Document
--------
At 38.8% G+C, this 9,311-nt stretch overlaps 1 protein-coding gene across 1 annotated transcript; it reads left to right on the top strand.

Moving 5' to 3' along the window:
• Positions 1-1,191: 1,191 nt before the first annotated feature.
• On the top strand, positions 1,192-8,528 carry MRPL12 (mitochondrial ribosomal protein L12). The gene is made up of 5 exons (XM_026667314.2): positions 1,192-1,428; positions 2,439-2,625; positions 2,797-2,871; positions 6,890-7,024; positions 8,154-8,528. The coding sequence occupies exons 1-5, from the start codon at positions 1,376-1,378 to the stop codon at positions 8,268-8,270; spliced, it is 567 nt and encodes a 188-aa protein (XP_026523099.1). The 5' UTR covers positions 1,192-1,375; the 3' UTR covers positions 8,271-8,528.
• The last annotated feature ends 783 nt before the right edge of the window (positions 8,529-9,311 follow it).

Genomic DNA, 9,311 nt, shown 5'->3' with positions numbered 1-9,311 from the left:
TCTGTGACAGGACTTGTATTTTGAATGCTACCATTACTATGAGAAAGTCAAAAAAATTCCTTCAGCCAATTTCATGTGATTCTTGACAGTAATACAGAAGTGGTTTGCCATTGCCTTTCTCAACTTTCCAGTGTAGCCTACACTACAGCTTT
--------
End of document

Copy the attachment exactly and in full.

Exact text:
At 38.8% G+C, this 9,311-nt stretch overlaps 1 protein-coding gene across 1 annotated transcript; it reads left to right on the top strand.

Moving 5' to 3' along the window:
• Positions 1-1,191: 1,191 nt before the first annotated feature.
• On the top strand, positions 1,192-8,528 carry MRPL12 (mitochondrial ribosomal protein L12). The gene is made up of 5 exons (XM_026667314.2): positions 1,192-1,428; positions 2,439-2,625; positions 2,797-2,871; positions 6,890-7,024; positions 8,154-8,528. The coding sequence occupies exons 1-5, from the start codon at positions 1,376-1,378 to the stop codon at positions 8,268-8,270; spliced, it is 567 nt and encodes a 188-aa protein (XP_026523099.1). The 5' UTR covers positions 1,192-1,375; the 3' UTR covers positions 8,271-8,528.
• The last annotated feature ends 783 nt before the right edge of the window (positions 8,529-9,311 follow it).

Genomic DNA, 9,311 nt, shown 5'->3' with positions numbered 1-9,311 from the left:
TCTGTGACAGGACTTGTATTTTGAATGCTACCATTACTATGAGAAAGTCAAAAAAATTCCTTCAGCCAATTTCATGTGATTCTTGACAGTAATACAGAAGTGGTTTGCCATTGCCTTTCTCAACTTTCCAGTGTAGCCTACACTACAGCTTT